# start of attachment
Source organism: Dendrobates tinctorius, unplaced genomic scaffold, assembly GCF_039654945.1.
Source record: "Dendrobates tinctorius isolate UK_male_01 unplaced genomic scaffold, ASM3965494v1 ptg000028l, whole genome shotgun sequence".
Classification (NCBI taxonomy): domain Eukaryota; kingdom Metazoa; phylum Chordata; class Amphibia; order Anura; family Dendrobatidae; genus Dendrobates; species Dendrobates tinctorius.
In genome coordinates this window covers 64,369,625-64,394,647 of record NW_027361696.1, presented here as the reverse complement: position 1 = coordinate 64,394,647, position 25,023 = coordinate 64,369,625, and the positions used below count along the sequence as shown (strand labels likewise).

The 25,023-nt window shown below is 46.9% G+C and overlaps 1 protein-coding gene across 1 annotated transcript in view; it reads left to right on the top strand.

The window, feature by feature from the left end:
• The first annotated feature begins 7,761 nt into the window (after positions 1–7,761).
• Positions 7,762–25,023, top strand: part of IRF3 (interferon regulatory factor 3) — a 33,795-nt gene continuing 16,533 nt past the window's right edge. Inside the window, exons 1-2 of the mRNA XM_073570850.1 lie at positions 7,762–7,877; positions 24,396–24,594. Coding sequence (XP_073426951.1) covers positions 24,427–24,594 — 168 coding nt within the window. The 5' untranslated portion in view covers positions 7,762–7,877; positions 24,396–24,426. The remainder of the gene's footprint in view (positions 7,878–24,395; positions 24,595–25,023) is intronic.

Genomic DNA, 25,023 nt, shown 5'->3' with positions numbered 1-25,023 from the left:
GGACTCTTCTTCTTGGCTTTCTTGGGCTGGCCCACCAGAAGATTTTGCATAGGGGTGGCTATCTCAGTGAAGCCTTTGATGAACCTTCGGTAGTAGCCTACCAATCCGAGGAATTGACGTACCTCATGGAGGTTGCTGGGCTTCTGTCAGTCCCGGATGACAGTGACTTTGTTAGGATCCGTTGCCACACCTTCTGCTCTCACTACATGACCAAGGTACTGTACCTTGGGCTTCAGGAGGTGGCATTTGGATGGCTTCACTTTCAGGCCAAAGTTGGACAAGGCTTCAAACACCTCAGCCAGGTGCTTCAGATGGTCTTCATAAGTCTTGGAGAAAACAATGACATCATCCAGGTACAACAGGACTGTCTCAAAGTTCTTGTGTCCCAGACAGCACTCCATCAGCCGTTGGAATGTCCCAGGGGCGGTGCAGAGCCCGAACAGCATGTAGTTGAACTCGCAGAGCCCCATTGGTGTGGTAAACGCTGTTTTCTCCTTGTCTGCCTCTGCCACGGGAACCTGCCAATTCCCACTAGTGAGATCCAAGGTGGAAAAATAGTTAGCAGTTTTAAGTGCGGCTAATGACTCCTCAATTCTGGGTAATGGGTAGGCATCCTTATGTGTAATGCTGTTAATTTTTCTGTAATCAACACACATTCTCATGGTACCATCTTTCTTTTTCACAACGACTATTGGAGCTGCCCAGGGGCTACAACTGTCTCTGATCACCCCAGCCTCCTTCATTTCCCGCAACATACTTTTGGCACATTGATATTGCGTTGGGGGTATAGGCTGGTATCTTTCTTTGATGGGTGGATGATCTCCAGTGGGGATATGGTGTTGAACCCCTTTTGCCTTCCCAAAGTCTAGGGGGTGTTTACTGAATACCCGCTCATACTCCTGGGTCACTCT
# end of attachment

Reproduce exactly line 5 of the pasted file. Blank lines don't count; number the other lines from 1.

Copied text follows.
The 25,023-nt window shown below is 46.9% G+C and overlaps 1 protein-coding gene across 1 annotated transcript in view; it reads left to right on the top strand.